Nice reminder of “efficiency is overrated”. We are so programmed to be efficient that this is a tough one to get past.

    Reading about making a “meaningful life” instead makes this much easier. Who would consciously not chose a meaningful life, right?

  • Ken Apple says:

    Just spent a week at my sisters cabin on Benson Lake in Washington State. When they were setting it up people came over and brought useful things. A lot of clocks showed up. In protest my brother in law Dave went through and reset them all to different time zones. People were missing the point of being at the cabin, he said. You shouldn’t care what time it is.

    Efficiency, clock time, is a tyrant, a tool of the machine to get us to march in lock step. Be productive, if you must, be meaningful, be awake; let efficiency go.

  • Brett Holt says:

    Thanks for another excellent post Chris. The projects you mentioned are indeed inspiring.

    “Don’t wait for the opportunity, make the opportunity.”
    ~ Ian MacKaye of Fugazi

  • Jon says:

    You mention visiting all states … I have not noticed a stop in Tulsa, OK?

  • Chris says:

    Check the schedule at – I’ll be in Oklahoma City next month.

  • Mike Ziarko says:

    Loving this series Chris. There’s nothing convenient or comfortable about an adventure. We take on challenging adventures because we know things will come up unexpectedly, problems will arise, things will be different — and that’s exactly the point. I think what draws us to these things, what excites us, is the realm of the unknown. I absolutely love doing new things which is exactly why I don’t become a master at anything – because I’m always seeking to do new and interesting things.

    Call it entrepreneur ADD but I tend to get bored doing the same thing over and over again, and I’ve never been very efficient … but at least now I know I don’t have to be!

  • Sheila the Wonderbink says:

    Once upon a time I took a trip to Savannah, Georgia with some fellow poets and we missed the turn at Macon because I got mixed up and people listened to me. We had to make our way back to the interstate via various backroads through many small Southern towns.

    One of those towns had a replica of the Liberty Bell and the Statue of Liberty in their town square. We took our picture with the Statue of Liberty replica over our shoulders and one of us put it up on his website with the caption “A wrong turn at Macon took you WHERE?”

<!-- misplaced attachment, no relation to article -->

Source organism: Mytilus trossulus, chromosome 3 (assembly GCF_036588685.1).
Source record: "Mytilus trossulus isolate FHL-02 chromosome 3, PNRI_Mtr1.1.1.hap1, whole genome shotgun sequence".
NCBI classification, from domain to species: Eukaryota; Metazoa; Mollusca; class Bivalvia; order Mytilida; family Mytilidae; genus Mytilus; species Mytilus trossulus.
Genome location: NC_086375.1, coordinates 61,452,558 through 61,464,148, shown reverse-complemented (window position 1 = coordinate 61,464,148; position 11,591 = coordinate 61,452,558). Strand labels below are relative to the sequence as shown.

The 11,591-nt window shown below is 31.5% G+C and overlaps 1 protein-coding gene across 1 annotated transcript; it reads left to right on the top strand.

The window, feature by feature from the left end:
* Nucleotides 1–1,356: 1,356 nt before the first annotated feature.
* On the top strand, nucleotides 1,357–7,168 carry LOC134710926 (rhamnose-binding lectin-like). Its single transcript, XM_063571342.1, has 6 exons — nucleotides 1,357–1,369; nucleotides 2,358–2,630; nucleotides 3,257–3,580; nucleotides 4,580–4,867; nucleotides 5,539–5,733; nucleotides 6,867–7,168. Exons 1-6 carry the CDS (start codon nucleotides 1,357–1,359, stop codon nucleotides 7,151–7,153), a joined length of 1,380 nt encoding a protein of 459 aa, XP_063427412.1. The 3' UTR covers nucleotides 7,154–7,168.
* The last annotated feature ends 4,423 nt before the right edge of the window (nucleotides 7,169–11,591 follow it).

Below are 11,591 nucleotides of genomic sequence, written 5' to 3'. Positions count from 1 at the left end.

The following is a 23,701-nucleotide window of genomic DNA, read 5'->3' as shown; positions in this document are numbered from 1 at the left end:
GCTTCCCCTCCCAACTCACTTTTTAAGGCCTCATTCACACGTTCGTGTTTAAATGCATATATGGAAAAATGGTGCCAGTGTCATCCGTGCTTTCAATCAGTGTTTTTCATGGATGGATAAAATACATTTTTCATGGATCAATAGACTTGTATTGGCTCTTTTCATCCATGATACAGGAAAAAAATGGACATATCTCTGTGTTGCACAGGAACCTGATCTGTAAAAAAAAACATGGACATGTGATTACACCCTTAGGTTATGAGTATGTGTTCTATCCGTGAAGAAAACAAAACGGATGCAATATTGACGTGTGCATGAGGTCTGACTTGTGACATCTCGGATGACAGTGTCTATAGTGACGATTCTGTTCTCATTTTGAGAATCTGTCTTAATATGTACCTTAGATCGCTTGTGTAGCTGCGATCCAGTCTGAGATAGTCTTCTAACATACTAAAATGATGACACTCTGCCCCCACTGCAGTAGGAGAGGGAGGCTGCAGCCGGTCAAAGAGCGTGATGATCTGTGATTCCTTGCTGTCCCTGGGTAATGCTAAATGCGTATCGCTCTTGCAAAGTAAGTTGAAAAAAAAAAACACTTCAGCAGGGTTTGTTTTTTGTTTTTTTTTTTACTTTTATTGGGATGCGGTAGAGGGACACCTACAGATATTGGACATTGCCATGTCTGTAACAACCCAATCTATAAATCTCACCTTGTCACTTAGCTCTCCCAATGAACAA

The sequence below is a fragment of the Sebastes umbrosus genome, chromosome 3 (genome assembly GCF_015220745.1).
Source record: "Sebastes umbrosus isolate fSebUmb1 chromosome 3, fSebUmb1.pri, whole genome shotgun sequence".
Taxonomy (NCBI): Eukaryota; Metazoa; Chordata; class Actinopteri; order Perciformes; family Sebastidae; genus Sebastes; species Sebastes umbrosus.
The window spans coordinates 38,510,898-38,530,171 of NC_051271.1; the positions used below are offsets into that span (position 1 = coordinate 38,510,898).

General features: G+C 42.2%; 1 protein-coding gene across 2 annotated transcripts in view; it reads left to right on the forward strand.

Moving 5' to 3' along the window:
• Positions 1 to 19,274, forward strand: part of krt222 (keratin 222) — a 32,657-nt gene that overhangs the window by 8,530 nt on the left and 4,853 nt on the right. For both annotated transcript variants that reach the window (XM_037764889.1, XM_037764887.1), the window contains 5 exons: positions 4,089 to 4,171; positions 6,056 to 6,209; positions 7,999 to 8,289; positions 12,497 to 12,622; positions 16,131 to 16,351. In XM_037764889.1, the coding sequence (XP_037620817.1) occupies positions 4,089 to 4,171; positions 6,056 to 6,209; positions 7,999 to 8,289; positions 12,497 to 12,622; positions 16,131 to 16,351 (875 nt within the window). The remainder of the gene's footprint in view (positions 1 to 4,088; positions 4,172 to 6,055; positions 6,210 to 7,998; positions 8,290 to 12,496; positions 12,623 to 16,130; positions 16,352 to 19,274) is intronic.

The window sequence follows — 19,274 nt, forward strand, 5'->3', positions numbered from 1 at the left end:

So we didn’t get to Savannah in the most efficient fashion, no. But we did have a fun time getting there. Those are the sorts of things a rich life is about.

  • Denise says:

    Definitely one of my favorite articles from you! This message hits home for me.

  • Allan Bacon says:

    Hi Chris – thanks for the kind words. To add on to what you said, the best part of following meaning and “just trying stuff” is that it creates a wonderfully rich life. Just last week I had a free night on a business trip, so I called up an old colleague who lived there and he took me to an authentic local restaurant (I would have never found) and we spent the night talking about his local culture. We happened to be in Taipei, but this could have happened in any city I visit here in the US.

    Congrats on the success of the book and look forward to seeing you in NC!


  • Linda says:

    I’m about to meet with a young lady who unexpectely lost a family member this week. Talk about life not always being efficient. One of the main counseling goals for grief, is to attach meaning to the death.

    Thanks for the reminder 🙂

    Can’t wait for 12/11 when the Unconventional Book Tour stops in Los Angeles…

  • rob white says:

    Yes, Chris… I love the perspective on efficiency. That which one might label “inefficient” or “wasted energy” is simply part of the whole wonderful process of expressing ourselves authentically. How many canvases does a successful artist tear off before she defines her uniqueness? Was it inefficient to spend countless hours and money on her art? The world voice would say, “what’s wrong with you, why don’t study mutual funds and retirement plans”… but the authentic-self knows it is the only way to spend your time. Nobody ever checked off this planet wishing they had learned how to clean their bathroom more efficiently.

  • Bee says: